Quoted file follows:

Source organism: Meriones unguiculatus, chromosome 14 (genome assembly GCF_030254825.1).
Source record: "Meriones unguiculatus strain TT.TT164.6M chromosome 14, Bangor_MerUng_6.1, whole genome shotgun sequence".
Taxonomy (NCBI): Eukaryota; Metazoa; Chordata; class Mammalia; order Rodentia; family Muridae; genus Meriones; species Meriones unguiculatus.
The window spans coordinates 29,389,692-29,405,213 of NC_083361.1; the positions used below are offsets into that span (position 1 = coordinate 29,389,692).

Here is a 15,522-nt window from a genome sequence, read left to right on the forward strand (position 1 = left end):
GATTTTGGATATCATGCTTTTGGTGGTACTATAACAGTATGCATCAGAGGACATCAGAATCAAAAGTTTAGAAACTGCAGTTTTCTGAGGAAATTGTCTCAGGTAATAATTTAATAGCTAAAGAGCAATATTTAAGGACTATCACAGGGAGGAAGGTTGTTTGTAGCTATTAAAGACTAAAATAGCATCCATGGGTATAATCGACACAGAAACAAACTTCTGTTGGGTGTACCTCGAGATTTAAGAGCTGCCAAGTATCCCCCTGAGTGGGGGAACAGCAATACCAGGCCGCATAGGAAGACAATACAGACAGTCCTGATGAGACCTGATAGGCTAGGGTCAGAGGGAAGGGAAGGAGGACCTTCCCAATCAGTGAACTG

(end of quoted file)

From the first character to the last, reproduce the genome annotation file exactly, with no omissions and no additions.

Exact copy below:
Source organism: Meriones unguiculatus, chromosome 14 (genome assembly GCF_030254825.1).
Source record: "Meriones unguiculatus strain TT.TT164.6M chromosome 14, Bangor_MerUng_6.1, whole genome shotgun sequence".
Taxonomy (NCBI): Eukaryota; Metazoa; Chordata; class Mammalia; order Rodentia; family Muridae; genus Meriones; species Meriones unguiculatus.
The window spans coordinates 29,389,692-29,405,213 of NC_083361.1; the positions used below are offsets into that span (position 1 = coordinate 29,389,692).

Here is a 15,522-nt window from a genome sequence, read left to right on the forward strand (position 1 = left end):
GATTTTGGATATCATGCTTTTGGTGGTACTATAACAGTATGCATCAGAGGACATCAGAATCAAAAGTTTAGAAACTGCAGTTTTCTGAGGAAATTGTCTCAGGTAATAATTTAATAGCTAAAGAGCAATATTTAAGGACTATCACAGGGAGGAAGGTTGTTTGTAGCTATTAAAGACTAAAATAGCATCCATGGGTATAATCGACACAGAAACAAACTTCTGTTGGGTGTACCTCGAGATTTAAGAGCTGCCAAGTATCCCCCTGAGTGGGGGAACAGCAATACCAGGCCGCATAGGAAGACAATACAGACAGTCCTGATGAGACCTGATAGGCTAGGGTCAGAGGGAAGGGAAGGAGGACCTTCCCAATCAGTGAACTG